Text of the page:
The History Museum of Ouidah is located in
the former Portuguese Fortress.
Before the colonial time, the area today called Benin consisted of several kingdoms, the most powerful being the one of Allada, situated between Abomey and Ouidah. Abomey took over as the most important kingdom in the 18th and 19th century, and the kings of Abomey can be traced back to King Dakodonou, who was the first of the Abomey kings to rule large parts of the country 1610 – 1645. The new kingdom was called Dahomey, and changed name to Benin as late as in 1975. (The country bore the name Benin also for a short period by the end of the 19th century, to confusion with the old kingdom Benin located in Nigeria, today Benin City and Benin State, Nigeria).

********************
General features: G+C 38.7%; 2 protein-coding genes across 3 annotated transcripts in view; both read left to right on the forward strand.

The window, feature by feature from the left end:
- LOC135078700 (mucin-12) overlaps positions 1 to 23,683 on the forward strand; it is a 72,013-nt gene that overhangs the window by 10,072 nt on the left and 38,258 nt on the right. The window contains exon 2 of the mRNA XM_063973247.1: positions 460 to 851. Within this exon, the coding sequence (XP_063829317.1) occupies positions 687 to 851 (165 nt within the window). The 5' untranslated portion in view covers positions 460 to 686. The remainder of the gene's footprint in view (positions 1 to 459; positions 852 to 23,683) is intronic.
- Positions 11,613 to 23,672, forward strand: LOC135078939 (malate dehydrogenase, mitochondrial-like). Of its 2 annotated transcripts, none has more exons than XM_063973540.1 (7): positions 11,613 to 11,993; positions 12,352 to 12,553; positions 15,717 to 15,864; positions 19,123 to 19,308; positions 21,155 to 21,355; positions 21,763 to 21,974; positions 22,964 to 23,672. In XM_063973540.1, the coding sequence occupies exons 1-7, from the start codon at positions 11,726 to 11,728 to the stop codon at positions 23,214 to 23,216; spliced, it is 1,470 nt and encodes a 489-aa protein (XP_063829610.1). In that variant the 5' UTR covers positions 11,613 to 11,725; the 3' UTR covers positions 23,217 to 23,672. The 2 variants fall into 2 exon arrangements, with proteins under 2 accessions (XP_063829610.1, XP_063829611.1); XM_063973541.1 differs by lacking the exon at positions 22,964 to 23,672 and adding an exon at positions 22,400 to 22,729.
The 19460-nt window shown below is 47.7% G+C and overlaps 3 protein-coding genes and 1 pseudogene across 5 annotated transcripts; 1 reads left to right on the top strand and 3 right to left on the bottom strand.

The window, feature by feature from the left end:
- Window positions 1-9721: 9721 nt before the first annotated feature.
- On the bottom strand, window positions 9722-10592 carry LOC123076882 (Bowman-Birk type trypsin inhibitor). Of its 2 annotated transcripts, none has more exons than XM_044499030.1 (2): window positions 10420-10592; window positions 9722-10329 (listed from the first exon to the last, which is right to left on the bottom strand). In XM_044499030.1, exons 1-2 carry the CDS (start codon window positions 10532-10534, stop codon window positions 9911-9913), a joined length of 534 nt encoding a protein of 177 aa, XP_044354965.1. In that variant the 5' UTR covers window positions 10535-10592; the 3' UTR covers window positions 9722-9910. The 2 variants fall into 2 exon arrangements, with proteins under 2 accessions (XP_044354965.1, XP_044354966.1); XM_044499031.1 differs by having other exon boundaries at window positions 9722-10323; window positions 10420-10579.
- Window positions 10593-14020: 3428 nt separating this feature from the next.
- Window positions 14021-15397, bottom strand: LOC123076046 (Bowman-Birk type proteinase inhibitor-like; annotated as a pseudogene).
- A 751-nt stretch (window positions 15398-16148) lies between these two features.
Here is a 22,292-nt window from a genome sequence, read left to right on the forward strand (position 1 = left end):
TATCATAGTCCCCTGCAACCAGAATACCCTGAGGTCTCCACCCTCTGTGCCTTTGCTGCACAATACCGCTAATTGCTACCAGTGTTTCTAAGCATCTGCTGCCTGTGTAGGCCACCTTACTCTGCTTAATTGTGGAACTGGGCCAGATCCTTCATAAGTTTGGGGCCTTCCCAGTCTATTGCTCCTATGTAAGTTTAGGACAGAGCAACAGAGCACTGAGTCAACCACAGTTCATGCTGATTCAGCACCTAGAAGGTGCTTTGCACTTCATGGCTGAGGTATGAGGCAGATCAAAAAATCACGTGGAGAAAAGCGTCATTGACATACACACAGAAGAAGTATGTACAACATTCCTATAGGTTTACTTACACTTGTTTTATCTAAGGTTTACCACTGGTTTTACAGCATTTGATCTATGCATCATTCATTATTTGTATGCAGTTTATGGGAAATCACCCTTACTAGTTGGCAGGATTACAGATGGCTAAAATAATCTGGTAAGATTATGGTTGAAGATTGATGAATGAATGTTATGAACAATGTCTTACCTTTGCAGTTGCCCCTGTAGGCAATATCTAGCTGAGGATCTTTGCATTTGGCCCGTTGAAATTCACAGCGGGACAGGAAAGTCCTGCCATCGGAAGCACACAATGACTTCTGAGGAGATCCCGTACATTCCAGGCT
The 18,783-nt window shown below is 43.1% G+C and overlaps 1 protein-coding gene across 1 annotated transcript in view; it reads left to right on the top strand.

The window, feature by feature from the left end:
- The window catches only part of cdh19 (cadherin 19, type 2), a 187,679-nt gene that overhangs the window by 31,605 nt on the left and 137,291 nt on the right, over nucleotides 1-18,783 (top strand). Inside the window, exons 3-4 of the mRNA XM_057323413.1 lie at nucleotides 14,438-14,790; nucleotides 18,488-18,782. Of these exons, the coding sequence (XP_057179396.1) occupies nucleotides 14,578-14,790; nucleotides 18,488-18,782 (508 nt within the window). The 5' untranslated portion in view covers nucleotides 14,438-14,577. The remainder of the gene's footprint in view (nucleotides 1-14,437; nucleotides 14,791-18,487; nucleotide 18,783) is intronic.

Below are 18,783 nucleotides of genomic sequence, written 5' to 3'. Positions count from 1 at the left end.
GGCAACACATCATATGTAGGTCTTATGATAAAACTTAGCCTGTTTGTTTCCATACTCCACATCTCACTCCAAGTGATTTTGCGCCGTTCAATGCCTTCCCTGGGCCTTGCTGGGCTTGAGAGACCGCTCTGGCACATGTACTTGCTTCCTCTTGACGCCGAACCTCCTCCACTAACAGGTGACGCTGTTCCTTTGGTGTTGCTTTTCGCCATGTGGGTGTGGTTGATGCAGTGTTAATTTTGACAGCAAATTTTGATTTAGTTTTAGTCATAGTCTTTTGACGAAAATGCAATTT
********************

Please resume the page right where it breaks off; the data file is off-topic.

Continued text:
France conquered and occupied Dahomey (southern Benin) in 1892-94, dismissing the king Gbehanzin, and the last king of Abomey, Agoli-Ago, ruled under French law. The current borders of Benin towards Burkina Faso and Niger were set in 1909 in a treaty between France and Britain. After a period being included in French West Africa, Benin was again a separate protectorat under France from 1958, and an independent state from 1960.
For more details on Benin’s history see for instance New Africa.com on Benin.